6 quick tricks for crying babies
TRICKS FOR TRYING BABIES There is no cure for colic. But there are some actions you can take to help you survive the very worst of it – and, if you’re lucky, even prevent it from running its course
There are hundreds of books out there, with thousands of rules and rituals that promise to divulge the secret to the perfectly happy baby. But none of them worked with my first baby. Second time around, I decided to put my foot down early and not be bullied by what we affectionately referred to in our household as a helpless little tyrant.
So I read even more books than I did in my first pregnancy, and two weeks before baby was due I was confident – nothing would stop me from being supermom this time. My bravado was sadly short lived.
A CRYING SHAME
After two weeks baby Max started to develop colic. What they don’t tell you in any of those wonderful books is that all the rules and routines go out the window at the first sign of this mysterious ailment. From 3pm to 7pm every day, like clockwork, my baby would go from a pleasant, gurgling cherub to a writhing, screaming demon who would twist his face and arch his back as though tortured by a cruel, invisible force.
The more I read about this condition, the more despondent I felt. While the symptoms were clear (regular, painful gastric trauma) and widespread (up to a quarter of all babies are diagnosed with the condition), the prognosis was always the same: not much can be done, nobody agrees on what the true causes are, and if you grit your teeth the symptoms should disappear by the time the baby is four or six months old.
Then there are the chilling warnings about the effect that colic can have on your marriage. The biggest casualty of colic, they tell you, is the relationship between the parents. The human brain abhors uncertainty. As you get increasingly desperate, so you begin to grasp at any possible explanation – even if it means blaming your partner.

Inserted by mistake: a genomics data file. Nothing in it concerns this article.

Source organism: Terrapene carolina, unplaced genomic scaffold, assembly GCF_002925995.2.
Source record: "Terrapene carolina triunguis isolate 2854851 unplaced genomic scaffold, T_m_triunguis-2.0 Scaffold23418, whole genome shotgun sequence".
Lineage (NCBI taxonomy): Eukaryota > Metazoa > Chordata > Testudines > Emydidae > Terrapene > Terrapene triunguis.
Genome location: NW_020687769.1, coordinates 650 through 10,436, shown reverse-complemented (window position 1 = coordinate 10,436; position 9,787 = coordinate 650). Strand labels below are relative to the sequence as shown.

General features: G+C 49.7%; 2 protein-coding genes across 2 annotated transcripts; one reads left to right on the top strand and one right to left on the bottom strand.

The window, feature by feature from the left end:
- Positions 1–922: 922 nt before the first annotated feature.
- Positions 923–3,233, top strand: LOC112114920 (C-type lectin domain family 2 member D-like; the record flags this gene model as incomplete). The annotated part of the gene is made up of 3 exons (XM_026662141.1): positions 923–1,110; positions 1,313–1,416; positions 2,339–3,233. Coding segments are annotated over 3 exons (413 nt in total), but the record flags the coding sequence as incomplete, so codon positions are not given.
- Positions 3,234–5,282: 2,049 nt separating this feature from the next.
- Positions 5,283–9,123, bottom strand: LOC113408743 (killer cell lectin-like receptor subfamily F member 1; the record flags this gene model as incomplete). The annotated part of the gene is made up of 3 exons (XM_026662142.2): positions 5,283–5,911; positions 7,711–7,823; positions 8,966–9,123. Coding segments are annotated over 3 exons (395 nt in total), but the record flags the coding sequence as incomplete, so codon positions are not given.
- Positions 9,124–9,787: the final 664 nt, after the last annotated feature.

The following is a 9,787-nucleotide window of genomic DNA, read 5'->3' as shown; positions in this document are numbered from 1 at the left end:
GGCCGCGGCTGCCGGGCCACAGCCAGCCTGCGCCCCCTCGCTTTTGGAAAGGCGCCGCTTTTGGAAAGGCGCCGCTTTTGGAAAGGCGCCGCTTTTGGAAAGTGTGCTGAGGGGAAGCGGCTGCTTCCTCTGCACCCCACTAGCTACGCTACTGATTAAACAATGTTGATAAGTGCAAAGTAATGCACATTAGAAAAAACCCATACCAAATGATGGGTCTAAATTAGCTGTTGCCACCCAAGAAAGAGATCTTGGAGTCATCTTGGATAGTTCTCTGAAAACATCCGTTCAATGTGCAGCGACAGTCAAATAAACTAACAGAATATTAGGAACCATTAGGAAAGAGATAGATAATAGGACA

Colic is also meant to peak at six weeks and then get slightly better. I tried absolutely every medicine under the sun – from probiotic drops to colic mixtures. So when, at six weeks, instead of showing any signs of abating, the symptoms just got worse and Max started crying earlier and earlier, I did not know which way to turn anymore.
With my back to the wall, I had to find easy tricks that would help a hysterically crying baby relax (and pronto). I do not propose these as a cure for colic. But during the six weeks of excruciating crying and a very unhappy little chappy, these little tricks – more often than not – managed to make our day that much more bearable.
WHAT WORKED FOR ME
1CHANGE YOUR DIET. IMMEDIATELY This was basically the cure for the root cause that we found after trying the five symptom relieving tricks listed below. I am telling you this one first, because I genuinely think it is the first one you should try.
As I was breastfeeding, I went on a strictly gluten and dairy free diet and it worked. In two days, Max’s symptoms had disappeared. It was like a minor miracle – I can’t describe the feelings of victory and relief.
I am not guaranteeing that this will work for you. But in my mind, you have absolutely nothing to lose, and everything to gain.
2ON THE BALL We use them in pregnancy. We use them in the labour room while giving birth. Why do we then forget about gym balls as soon as baby is born? Gently, rhythmically bouncing on a gym ball somehow soothes a crying baby, helps to get the burps out, and even sometimes puts them to sleep. It has the added benefit of exercising your abs and quads at the same time as making baby feel better.
3i can’t describe the feelings of victory and relief
GOING COMMANDO Babies love being rid of those ever present, heavy, scratchy massive things between their legs. It shouldn’t come as a surprise. Nappies are about as natural as, well, walking around with a maternity pad all day long. Putting the baby outside on a blanket on the lawn, taking off the nappy and just letting him enjoy the freedom of his own birthday suit has a mood enhancing effect of epic proportions.
4ROUGH RIDE Time and time again, I have put an inconsolably screaming baby in either a car seat or pram, and the bumpier the ride in the car (or in the